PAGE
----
In Face of Trump Cuts, UN Slams Climate Change Denial

The opening of the 72nd session of the U.N. General Assembly. Photo by Adam Klasfeld/CNS.

UNITED NATIONS (CN) — Facing the prospect of deeply tightened purse strings from Washington, the United Nations General Assembly’s new leader Miroslav Lajcak opened up this year’s 72nd session by directing his focus beyond any government.

“The people who need the U.N. the most are not sitting in this hall today,” Slovak diplomat Lajcak noted as the General Assembly kicked off on Tuesday afternoon. “They are not involved in the negotiation of resolutions. They do not take the floor at high-level events.”

Circling around the theme of “Focusing on People,” Lajcak’s speech nodded to the organization’s charter, which in turn invokes the U.S. Constitution with the phrase “We the People.”

The U.N. must contemplate a new direction in the face of massive cuts from its U.S. funding, with President Donald Trump threatening to cut billions from its budget in service of his “America First” foreign policy reducing the country’s role as the body’s largest funder.

Trump plans to make reform one of his top priorities when he visits the assembly on Sept. 19 for the start of general debate.

U.N. Secretary General Antonio Guterres said that the organization stands ready for change.

“People around the world are rightly demanding change and looking for governments and institutions to deliver,” the secretary general noted in his opening remarks. “We all agree that the United Nations must do even more to adapt and deliver. That is the aim of the reform proposals that this assembly will consider.”

Secretary General Antonio Guterres (left) and General Assembly President Miroslav Lajcak. Photo by Adam Klasfeld/CNS.

The last U.N. General Assembly President Peter Thomson’s tenure was book-ended by the ratification of the Paris climate agreement and its withdrawal by the United States under successive White House administrations.

While expressing openness to Trump’s goals of U.N. reform, Thomson slammed the 45th U.S. president’s climate-change denial at his farewell press conference on Friday.

“Climate change is happening,” Thomson said as Hurricane Irma tore through the Caribbean.

“You can deny it until you’re the last man on the planet who doesn’t believe that it’s happening even as your house got blown away, but it’s happening and we have to address it,” he added. “The Paris climate agreement is our best shot and we have to stay faithful to it.”
Expressing optimism for the future, Thomson said that the United States remains “at the table.”

“We had very positive signals given to us in the South Pacific about the U.S. administration’s willingness to stay engaged in this process,” he told reporters on Friday.

For Thomson, the concern is also personal: His island nation of Fiji faces an ongoing threat from rising sea levels, an experience that inspired his effort to create an international law of the seas at the Ocean Conference that he convened this past June.

He will now serve as the secretary general’s special envoy for the ocean, a role created in time for its slated debate on the provisional agenda.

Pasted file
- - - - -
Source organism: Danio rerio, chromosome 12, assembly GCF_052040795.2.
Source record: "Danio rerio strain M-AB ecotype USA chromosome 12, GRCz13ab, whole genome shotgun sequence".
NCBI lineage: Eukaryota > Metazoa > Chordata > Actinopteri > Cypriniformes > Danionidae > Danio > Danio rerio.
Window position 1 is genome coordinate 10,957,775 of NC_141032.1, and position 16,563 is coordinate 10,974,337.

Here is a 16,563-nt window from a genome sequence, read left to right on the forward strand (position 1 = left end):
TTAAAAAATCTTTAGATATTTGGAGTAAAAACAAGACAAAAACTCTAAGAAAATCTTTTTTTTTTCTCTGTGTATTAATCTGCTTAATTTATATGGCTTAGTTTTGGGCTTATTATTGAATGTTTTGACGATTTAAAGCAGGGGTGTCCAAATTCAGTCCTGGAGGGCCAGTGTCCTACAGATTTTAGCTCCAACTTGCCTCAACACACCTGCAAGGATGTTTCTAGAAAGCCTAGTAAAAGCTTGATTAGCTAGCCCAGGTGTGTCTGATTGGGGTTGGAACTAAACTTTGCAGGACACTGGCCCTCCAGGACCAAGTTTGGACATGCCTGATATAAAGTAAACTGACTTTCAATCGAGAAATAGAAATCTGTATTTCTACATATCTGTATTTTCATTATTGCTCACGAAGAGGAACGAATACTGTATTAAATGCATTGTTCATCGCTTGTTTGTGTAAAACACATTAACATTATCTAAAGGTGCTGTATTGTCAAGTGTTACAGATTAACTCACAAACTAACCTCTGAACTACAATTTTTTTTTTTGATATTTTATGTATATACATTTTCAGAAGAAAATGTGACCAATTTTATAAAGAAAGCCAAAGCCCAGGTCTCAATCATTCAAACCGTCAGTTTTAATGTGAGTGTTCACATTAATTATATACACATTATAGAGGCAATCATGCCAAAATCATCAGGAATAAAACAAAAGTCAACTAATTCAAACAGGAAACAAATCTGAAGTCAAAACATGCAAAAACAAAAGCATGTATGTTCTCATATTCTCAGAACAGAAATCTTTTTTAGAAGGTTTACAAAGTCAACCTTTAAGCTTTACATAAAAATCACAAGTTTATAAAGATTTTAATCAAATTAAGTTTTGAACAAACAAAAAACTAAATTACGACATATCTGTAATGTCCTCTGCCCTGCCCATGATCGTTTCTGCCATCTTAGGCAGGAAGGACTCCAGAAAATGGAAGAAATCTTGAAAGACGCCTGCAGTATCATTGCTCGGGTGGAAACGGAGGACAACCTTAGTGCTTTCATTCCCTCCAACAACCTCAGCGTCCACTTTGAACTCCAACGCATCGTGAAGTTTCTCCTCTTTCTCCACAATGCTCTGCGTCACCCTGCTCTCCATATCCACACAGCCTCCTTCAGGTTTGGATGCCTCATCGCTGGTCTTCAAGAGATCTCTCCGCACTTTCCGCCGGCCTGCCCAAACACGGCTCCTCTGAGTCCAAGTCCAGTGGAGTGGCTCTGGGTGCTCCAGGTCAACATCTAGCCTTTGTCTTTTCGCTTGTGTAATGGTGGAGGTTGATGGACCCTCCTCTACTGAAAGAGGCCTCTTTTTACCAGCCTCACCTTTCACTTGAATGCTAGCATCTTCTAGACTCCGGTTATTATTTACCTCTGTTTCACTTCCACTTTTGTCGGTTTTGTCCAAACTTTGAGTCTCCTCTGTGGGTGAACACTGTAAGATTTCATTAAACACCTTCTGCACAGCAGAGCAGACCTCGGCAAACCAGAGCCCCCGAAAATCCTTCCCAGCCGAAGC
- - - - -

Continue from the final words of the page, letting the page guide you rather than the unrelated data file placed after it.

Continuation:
Speaking one day after the U.N. Security Council passed new sanctions against North Korea, Lajcak acknowledged that balancing competing priorities could be difficult.

“Someone who has seen rising sea levels threaten to claim their village could say climate change,” he said Tuesday. “Someone who has lost a loved one in a bomb blast could say counter-terrorism. Someone who is suffering from persecution for their beliefs could say human rights.”

As the United Nations considers its new role, the organization started the morning by looking to the past.

Before the 72nd session formally kicked off, Guterres spoke Tuesday morning about the enduring mystery surrounding the death of one of his predecessors: the legendary Swedish diplomat Dag Hammarskjöld.

Olof Skoog (at lectern), Permanent Representative of Sweden to the UN, speaks at a wreath-laying ceremony commemorating the 56th anniversary of the death of former Secretary-General Dag Hammarskjöld. Pictured looking on (from left): Deputy Secretary-General Amina Mohammed; Secretary-General António Guterres. (UN Photo/Mark Garten).

“We owe him a great debt,” Guterres said at a wreath-laying ceremony. “Dag Hammarskjöld not only believed in the United Nations. He inspired so many others to believe in it too.”

The U.N.’s second secretary general died in a fatal plane crash at the age of 56 on Sept. 18, 1961, in an incident still unsolved more than half a century later.

Celebrating Hammarskjöld’s legacy in front of a stained-glass artwork by Marc Chagall, Guterres quoted the Swedish diplomat’s remark about another great artist from the Cubism movement.

“Everything will be alright — you know when? When people, just people, stop thinking of the United Nations as a weird Picasso abstraction and see it as a drawing they made themselves,” Hammarskjöld said.

The U.N. continues to investigate the plane crash that killed Hammarskjöld and his staff as they were en route to Northern Rhodesia, the British colony of the mineral-rich country now known as Zambia. Hammarskjöld had been part of a peacekeeping mission that threatened entrenched business and colonial interests.

The investigation is currently slated to land before the General Assembly on Dec. 6.

Swedish Ambassador Olof Skoog said that, in his country, Hammarskjöld’s death ranks as “perhaps our Martin Luther King or John F. Kennedy moment.”

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